A couple of years ago, I suggested that
Involvement of allies reduces the requirement for U.S. military forces, and a show of international solidarity could alleviate the need for armed intervention. You might also raise the issue of why we’re always the ones trundling our military forces around the world searching for a place to replay the Battle of the Bulge. Couldn’t we and our allies learn some lessons from the Vietnamese, Afghans and Iraqis that we could use in those conflicts that do pop up? (Pentagon Labyrinth, p. 70)
And apparently we did. As summarized by Ivo Daalder and Admiral James Stavridis (US permanent rep to NATO and SACEUR, respectively):
… an historic victory for the people of Libya who, with NATO’s help, transformed their country from an international pariah into a nation with the potential to become a productive partner with the West. (“NATO’s Success In Libya,” Intl. Herald Trib, 31 Oct 2011)
We achieved our objectives, avoided an occupation, suffered no US casualties, lost no aircraft, tanks, or HUMVEEs, and spent a trivial amount of money. So why don’t I feel like gloating?
One reason might be that from their “lessons learned,” it’s clear that NATO believes that it has found a new raison d’être and a template for accomplishing it:
Demonstrable need. Regional support. A sound legal basis. These are what made intervention necessary. NATO is what made successful intervention possible.
It’s always nice when the home team wins, but in the interest of a balanced after-action report, one might add a few caveats,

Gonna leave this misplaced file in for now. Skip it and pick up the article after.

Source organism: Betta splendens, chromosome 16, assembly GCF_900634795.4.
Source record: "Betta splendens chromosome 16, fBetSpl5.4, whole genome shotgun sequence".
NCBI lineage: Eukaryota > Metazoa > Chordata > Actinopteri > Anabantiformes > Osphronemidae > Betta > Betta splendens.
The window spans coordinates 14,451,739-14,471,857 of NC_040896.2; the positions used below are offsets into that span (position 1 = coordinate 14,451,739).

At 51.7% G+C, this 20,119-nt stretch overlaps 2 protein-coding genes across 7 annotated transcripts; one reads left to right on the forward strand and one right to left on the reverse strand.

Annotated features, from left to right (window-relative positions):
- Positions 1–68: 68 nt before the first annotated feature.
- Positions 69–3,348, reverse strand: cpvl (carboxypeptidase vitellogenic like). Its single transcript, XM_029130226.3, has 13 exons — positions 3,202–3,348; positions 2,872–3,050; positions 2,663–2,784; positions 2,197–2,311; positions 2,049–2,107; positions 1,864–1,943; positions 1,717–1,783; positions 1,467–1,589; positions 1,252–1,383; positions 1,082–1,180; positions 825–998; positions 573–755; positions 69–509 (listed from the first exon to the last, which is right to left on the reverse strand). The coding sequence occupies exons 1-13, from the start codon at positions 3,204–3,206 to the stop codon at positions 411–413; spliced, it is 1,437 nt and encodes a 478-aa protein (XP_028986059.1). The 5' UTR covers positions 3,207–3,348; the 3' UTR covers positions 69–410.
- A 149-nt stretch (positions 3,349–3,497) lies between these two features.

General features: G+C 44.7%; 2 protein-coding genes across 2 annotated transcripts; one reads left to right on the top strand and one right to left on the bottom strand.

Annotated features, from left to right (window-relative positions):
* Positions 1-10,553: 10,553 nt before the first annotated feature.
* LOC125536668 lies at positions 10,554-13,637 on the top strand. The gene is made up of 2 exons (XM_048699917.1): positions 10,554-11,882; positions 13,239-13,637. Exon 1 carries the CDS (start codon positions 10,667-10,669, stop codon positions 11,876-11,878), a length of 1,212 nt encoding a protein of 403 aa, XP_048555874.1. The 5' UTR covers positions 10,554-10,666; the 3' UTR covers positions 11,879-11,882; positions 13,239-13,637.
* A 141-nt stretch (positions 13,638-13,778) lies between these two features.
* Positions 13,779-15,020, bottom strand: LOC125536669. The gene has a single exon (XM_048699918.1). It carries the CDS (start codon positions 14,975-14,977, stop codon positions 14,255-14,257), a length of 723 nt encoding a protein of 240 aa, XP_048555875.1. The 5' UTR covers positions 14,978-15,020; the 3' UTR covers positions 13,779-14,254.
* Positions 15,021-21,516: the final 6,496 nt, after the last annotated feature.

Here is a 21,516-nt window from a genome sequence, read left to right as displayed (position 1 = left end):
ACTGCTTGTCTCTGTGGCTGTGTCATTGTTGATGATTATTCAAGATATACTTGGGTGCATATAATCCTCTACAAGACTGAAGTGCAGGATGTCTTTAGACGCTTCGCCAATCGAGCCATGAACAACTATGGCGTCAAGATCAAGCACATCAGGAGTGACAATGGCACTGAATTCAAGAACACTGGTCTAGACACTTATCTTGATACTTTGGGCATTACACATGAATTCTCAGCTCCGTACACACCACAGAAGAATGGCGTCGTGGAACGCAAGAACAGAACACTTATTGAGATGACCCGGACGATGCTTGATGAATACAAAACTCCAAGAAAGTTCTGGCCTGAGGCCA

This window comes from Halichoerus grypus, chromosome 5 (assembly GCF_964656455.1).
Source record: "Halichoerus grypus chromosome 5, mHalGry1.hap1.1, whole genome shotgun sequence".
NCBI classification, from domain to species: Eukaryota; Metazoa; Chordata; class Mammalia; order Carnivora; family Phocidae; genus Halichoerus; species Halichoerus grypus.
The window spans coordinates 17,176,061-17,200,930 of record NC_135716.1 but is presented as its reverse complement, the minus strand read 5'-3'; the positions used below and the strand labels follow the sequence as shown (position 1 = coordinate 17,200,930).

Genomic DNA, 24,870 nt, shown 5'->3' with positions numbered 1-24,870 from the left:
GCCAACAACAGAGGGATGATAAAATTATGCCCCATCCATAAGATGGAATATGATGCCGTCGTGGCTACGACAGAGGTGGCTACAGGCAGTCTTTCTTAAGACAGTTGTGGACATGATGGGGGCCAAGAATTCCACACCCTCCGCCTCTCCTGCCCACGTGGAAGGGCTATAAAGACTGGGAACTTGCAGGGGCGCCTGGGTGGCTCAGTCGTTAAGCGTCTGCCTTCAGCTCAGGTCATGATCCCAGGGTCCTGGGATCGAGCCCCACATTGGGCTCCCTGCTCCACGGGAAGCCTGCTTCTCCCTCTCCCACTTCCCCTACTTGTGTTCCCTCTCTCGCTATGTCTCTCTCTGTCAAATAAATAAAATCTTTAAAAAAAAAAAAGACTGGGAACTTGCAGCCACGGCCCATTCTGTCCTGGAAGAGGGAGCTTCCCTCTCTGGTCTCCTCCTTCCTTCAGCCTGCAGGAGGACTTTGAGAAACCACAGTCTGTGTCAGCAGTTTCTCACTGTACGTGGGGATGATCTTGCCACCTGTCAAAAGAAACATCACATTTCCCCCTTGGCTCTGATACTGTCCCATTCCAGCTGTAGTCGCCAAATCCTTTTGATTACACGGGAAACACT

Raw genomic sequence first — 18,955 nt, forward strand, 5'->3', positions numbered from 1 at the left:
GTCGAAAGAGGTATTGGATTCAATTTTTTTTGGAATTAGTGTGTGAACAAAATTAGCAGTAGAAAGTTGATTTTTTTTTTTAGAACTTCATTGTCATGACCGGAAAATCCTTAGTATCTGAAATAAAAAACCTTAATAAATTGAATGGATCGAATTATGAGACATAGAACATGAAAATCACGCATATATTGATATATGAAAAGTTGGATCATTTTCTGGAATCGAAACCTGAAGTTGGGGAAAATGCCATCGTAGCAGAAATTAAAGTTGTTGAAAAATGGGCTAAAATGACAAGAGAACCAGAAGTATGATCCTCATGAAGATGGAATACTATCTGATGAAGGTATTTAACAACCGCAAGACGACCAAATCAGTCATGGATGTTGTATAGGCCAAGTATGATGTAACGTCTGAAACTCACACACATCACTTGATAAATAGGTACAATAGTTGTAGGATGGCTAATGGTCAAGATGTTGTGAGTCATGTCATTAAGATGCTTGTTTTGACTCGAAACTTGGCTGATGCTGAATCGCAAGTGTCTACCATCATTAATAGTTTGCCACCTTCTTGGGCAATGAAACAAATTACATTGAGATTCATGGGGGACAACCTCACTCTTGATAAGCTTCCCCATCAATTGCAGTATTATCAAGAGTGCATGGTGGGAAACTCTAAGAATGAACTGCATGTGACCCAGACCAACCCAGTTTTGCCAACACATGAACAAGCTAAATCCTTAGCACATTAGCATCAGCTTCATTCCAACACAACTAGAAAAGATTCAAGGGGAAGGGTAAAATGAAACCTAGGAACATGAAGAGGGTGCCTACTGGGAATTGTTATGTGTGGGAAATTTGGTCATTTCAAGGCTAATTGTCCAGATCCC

- Libya had one of the more incompetent militaries on the planet. Like any typical Third World military, it was a significant threat only to its own population.
- “Regional support” was spotty to say the least. With the sole exception of Morocco, no African nation participated in the operation.
- Apparently Qadhaafi enjoyed substantial support within Libya until near the end of the 8-month civil war and NATO bombing campaign. These people are still there.
- In order to liberate the country, we destroyed 6,000 targets, according to Daalder and Stavridis, and from the scenes of destruction, Qadhaafi’s supporters and the victorious rebels destroyed many, many more. Casualties are unknown but certainly number in the thousands.
- Oil exports to finance rebuilding may not reach pre-war levels for at least two years, and some estimates predict much longer.
I have no way to do the calculus to show whether the results were worth the price. Perhaps “the potential to become a productive partner with the West” is return enough for our modest expense, and we can only and sincerely hope that it proves sufficient for the Libyans.
Even if Libya evolves bloodlessly into a Maghrebian Turkey, we need to be most careful about drawing conclusions based on this one episode. As Fabius so often reminds us, the plural of anecdote is not “data.”
Libya, after all, had some attributes that made it an attractive candidate for NATO intervention:
- Libya lies less than 300 miles from NATO territory.
- Most of Libya’s population lives within a few hundred kilometers of the coast
- Deserts, some 90% of the country, make for good targeting. Libyan forces were destroyed, unlike the Serbian Army, which withstood some 78 days of NATO air onslaught in 1999 and then withdrew in good order and practically unscathed.
- Qadhaafi had no allies of any consequence within easy reach (contrast with the Taliban, for example)
- Qadhaafi was unable to wage the type of guerrilla / insurgent warfare that developed nations find so difficult to counter. His (conventional) military just provided convenient target sets.
So let’s assist the Libyans in rebuilding their country in any way we can — think Marshall Plan — and reserve for ourselves a healthy dose of humility and perhaps a heartfelt sigh of relief.